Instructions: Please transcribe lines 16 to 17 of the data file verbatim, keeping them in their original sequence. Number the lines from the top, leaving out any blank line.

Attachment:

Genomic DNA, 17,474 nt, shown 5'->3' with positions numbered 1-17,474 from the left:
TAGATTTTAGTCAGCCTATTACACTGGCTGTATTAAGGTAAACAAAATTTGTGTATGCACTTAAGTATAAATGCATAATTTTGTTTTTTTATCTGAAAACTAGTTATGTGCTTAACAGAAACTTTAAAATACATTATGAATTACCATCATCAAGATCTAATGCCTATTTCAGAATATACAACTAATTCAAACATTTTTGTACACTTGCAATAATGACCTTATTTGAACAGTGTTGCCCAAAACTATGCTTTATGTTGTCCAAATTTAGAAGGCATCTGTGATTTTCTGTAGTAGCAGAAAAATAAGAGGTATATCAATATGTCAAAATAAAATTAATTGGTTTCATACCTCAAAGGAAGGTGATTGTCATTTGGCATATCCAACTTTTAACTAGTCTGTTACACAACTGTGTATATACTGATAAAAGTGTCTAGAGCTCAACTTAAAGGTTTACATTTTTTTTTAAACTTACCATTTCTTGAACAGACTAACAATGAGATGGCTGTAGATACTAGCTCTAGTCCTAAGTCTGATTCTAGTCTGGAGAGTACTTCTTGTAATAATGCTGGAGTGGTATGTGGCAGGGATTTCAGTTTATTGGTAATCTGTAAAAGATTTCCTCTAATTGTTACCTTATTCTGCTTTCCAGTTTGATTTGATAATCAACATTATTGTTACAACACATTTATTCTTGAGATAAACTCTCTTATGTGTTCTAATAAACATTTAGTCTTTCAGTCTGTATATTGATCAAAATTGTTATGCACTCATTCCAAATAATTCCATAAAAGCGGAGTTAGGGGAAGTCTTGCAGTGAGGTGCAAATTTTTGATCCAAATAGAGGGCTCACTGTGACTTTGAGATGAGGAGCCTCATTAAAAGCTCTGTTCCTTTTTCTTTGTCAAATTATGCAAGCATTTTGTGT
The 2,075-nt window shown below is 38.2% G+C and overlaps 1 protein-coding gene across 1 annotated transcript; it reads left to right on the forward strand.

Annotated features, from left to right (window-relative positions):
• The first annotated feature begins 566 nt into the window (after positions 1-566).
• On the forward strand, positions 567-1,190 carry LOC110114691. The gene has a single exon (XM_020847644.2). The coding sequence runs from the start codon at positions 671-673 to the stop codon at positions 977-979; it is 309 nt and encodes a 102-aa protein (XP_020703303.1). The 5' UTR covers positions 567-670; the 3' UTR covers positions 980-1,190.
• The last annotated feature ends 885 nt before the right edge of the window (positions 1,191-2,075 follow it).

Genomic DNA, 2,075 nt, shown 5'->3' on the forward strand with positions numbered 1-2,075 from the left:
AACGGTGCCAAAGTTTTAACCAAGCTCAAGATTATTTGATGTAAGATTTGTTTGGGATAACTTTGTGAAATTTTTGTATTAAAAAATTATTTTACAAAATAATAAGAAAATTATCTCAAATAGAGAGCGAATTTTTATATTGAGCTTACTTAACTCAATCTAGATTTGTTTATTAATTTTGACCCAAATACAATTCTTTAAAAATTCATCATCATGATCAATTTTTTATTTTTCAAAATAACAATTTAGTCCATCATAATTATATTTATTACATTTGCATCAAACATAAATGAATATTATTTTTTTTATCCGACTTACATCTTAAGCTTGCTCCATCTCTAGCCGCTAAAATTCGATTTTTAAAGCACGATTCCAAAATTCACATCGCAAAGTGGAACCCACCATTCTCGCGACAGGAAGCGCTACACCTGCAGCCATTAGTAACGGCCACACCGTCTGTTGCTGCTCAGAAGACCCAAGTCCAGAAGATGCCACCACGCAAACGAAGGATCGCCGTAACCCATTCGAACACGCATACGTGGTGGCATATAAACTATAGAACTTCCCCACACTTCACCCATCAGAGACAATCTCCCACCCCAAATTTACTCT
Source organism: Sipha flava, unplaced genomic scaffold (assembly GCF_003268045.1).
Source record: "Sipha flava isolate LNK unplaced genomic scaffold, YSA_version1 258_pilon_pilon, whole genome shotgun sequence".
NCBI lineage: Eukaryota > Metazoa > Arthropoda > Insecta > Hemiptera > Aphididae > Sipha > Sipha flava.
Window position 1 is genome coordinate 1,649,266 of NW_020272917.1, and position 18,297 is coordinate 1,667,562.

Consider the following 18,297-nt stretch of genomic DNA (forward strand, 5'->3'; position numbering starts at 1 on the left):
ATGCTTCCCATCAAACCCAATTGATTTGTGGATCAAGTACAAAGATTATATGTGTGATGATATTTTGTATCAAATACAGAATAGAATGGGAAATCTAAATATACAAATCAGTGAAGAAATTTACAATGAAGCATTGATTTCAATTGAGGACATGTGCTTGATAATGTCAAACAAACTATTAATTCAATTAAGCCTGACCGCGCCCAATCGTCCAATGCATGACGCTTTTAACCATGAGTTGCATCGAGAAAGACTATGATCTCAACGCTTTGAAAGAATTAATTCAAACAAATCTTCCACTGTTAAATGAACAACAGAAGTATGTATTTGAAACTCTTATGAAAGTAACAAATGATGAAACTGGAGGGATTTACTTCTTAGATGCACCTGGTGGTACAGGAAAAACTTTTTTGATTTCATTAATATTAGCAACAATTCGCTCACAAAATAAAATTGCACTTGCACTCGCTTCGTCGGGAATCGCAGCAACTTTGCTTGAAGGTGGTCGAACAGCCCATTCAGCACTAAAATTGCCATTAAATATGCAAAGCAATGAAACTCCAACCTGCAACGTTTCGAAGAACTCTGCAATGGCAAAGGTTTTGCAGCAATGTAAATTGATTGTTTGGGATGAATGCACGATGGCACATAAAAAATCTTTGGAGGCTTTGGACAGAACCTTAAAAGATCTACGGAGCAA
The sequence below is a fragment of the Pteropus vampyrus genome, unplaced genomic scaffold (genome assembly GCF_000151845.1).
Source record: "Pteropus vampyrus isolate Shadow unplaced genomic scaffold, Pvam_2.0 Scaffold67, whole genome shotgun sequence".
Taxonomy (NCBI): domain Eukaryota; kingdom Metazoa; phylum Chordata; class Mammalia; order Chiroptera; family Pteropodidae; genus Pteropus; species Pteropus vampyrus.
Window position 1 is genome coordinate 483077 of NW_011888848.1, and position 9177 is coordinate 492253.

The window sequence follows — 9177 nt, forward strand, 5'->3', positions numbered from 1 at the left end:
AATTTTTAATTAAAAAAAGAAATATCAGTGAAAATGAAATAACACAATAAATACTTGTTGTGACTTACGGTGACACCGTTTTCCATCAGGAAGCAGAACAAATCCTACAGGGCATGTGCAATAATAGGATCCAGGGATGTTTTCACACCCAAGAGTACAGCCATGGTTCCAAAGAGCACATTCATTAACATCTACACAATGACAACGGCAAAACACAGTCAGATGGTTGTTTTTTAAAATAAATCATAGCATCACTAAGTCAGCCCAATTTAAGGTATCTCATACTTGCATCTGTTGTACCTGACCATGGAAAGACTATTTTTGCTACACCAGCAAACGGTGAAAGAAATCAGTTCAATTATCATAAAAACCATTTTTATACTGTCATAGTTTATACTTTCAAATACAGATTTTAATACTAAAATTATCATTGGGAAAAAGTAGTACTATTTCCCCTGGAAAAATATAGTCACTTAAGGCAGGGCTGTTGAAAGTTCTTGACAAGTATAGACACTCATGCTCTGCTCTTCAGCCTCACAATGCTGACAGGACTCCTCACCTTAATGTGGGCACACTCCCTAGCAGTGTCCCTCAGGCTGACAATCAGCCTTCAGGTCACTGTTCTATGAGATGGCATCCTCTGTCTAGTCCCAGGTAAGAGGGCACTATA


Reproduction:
The sequence below is a fragment of the Pteropus vampyrus genome, unplaced genomic scaffold (genome assembly GCF_000151845.1).
Source record: "Pteropus vampyrus isolate Shadow unplaced genomic scaffold, Pvam_2.0 Scaffold67, whole genome shotgun sequence".